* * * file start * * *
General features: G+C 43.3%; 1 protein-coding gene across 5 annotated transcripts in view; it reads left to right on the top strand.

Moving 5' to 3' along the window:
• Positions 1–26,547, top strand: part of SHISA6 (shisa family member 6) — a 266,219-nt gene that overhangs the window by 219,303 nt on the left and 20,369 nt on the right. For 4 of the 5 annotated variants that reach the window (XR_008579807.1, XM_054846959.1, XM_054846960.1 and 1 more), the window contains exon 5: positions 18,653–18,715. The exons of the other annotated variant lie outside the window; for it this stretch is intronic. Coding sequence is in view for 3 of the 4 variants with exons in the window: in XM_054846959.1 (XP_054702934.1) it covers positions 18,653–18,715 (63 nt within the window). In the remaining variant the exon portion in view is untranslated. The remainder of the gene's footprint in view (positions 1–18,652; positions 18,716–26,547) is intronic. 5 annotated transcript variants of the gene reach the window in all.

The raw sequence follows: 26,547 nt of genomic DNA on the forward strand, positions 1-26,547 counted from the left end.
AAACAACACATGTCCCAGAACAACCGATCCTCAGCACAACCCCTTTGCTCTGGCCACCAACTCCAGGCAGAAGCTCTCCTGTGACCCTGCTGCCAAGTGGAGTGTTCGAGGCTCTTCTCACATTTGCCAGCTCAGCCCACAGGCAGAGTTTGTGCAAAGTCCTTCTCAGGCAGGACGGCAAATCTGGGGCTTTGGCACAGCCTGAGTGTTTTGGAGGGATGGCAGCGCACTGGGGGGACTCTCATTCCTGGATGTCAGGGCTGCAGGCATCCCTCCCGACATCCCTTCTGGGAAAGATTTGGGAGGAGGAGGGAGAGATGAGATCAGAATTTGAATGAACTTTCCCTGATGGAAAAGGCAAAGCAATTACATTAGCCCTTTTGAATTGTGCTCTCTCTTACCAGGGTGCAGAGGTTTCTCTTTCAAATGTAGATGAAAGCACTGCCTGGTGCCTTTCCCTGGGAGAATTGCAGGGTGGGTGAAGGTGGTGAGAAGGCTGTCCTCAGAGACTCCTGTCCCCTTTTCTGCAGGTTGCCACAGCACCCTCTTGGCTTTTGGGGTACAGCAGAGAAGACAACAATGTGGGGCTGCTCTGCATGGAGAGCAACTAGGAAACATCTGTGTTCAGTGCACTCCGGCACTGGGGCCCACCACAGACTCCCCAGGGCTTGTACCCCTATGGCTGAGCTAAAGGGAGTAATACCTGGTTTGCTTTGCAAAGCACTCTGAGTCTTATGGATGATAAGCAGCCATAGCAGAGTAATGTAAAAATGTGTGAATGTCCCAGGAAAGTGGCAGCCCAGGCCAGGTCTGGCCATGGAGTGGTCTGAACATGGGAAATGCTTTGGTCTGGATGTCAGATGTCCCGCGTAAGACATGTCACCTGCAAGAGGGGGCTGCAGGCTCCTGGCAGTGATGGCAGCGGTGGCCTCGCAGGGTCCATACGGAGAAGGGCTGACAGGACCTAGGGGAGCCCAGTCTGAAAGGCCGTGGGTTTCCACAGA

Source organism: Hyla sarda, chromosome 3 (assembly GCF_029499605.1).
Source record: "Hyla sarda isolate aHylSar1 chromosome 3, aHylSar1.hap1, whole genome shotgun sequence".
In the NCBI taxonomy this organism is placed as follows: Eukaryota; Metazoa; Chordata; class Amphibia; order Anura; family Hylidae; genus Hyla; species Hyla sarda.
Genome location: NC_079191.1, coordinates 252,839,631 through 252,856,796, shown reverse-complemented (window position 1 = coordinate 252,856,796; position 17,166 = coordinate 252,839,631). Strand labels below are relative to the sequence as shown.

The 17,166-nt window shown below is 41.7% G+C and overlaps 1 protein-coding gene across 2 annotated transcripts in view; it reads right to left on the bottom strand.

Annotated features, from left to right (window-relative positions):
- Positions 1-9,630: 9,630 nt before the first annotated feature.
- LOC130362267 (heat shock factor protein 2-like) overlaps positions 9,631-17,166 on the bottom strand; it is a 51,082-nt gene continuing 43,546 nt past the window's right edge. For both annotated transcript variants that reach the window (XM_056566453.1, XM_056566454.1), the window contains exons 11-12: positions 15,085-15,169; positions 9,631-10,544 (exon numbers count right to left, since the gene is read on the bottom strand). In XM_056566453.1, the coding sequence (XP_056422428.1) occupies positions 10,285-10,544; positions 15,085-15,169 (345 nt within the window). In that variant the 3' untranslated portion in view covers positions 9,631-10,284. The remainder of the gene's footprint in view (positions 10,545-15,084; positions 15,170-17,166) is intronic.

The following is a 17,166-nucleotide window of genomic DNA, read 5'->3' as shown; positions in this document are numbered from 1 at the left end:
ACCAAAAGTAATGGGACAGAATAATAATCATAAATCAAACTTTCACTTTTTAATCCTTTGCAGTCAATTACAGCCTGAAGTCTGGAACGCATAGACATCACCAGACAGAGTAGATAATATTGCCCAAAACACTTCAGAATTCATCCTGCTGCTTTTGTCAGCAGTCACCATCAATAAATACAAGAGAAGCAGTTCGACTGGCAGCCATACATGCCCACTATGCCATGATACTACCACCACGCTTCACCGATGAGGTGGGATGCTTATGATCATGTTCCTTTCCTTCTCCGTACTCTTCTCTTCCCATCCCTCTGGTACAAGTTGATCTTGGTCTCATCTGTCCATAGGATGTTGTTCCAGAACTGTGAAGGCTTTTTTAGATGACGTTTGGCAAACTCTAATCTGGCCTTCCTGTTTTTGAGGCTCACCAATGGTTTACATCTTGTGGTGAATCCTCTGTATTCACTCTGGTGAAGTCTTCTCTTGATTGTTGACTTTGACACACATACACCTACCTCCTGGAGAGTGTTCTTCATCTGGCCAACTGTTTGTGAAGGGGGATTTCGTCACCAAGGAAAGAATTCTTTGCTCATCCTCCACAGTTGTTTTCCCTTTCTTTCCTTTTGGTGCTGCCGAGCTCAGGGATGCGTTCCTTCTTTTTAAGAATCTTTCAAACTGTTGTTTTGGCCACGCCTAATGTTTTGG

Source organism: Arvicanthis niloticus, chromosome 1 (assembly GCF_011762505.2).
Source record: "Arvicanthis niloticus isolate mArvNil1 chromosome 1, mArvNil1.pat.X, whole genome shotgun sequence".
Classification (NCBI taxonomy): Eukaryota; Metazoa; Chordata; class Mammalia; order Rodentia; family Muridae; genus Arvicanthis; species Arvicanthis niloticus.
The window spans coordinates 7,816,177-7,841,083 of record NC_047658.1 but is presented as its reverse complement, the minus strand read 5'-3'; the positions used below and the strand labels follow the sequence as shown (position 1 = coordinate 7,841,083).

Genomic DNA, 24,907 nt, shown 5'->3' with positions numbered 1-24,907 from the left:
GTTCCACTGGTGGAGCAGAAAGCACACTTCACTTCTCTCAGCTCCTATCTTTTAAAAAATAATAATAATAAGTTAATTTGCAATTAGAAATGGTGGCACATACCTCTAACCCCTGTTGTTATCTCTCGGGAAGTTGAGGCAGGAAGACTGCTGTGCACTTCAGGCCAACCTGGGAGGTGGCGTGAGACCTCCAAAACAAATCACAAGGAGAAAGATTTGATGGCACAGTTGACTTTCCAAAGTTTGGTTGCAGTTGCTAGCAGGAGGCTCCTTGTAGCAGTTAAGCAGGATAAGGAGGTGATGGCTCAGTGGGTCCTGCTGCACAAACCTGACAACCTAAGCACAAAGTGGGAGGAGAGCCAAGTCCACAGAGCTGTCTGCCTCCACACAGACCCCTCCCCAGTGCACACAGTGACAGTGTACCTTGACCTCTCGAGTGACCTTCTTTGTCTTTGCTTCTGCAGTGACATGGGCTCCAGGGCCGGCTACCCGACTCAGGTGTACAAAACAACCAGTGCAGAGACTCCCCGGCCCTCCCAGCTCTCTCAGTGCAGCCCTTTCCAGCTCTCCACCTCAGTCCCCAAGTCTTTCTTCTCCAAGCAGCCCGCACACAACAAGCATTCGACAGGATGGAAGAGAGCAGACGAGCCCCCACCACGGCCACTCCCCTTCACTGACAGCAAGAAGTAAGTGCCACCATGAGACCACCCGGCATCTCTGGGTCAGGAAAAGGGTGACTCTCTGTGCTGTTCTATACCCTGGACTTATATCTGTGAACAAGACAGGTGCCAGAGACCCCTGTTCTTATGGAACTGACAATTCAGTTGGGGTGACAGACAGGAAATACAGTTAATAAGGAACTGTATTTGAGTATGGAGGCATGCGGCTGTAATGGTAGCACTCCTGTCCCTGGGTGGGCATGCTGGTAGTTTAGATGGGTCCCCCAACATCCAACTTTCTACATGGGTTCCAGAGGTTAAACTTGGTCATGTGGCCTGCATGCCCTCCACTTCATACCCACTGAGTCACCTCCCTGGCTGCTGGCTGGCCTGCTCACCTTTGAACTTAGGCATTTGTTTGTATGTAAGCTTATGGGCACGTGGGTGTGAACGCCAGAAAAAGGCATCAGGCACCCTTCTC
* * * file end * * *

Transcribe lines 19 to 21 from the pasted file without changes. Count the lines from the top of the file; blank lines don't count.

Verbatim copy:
The window spans coordinates 7,816,177-7,841,083 of record NC_047658.1 but is presented as its reverse complement, the minus strand read 5'-3'; the positions used below and the strand labels follow the sequence as shown (position 1 = coordinate 7,841,083).

Genomic DNA, 24,907 nt, shown 5'->3' with positions numbered 1-24,907 from the left:
GTTCCACTGGTGGAGCAGAAAGCACACTTCACTTCTCTCAGCTCCTATCTTTTAAAAAATAATAATAATAAGTTAATTTGCAATTAGAAATGGTGGCACATACCTCTAACCCCTGTTGTTATCTCTCGGGAAGTTGAGGCAGGAAGACTGCTGTGCACTTCAGGCCAACCTGGGAGGTGGCGTGAGACCTCCAAAACAAATCACAAGGAGAAAGATTTGATGGCACAGTTGACTTTCCAAAGTTTGGTTGCAGTTGCTAGCAGGAGGCTCCTTGTAGCAGTTAAGCAGGATAAGGAGGTGATGGCTCAGTGGGTCCTGCTGCACAAACCTGACAACCTAAGCACAAAGTGGGAGGAGAGCCAAGTCCACAGAGCTGTCTGCCTCCACACAGACCCCTCCCCAGTGCACACAGTGACAGTGTACCTTGACCTCTCGAGTGACCTTCTTTGTCTTTGCTTCTGCAGTGACATGGGCTCCAGGGCCGGCTACCCGACTCAGGTGTACAAAACAACCAGTGCAGAGACTCCCCGGCCCTCCCAGCTCTCTCAGTGCAGCCCTTTCCAGCTCTCCACCTCAGTCCCCAAGTCTTTCTTCTCCAAGCAGCCCGCACACAACAAGCATTCGACAGGATGGAAGAGAGCAGACGAGCCCCCACCACGGCCACTCCCCTTCACTGACAGCAAGAAGTAAGTGCCACCATGAGACCACCCGGCATCTCTGGGTCAGGAAAAGGGTGACTCTCTGTGCTGTTCTATACCCTGGACTTATATCTGTGAACAAGACAGGTGCCAGAGACCCCTGTTCTTATGGAACTGACAATTCAGTTGGGGTGACAGACAGGAAATACAGTTAATAAGGAACTGTATTTGAGTATGGAGGCATGCGGCTGTAATGGTAGCACTCCTGTCCCTGGGTGGGCATGCTGGTAGTTTAGATGGGTCCCCCAACATCCAACTTTCTACATGGGTTCCAGAGGTTAAACTTGGTCATGTGGCCTGCATGCCCTCCACTTCATACCCACTGAGTCACCTCCCTGGCTGCTGGCTGGCCTGCTCACCTTTGAACTTAGGCATTTGTTTGTATGTAAGCTTATGGGCACGTGGGTGTGAACGCCAGAAAAAGGCATCAGGCACCCTTCTC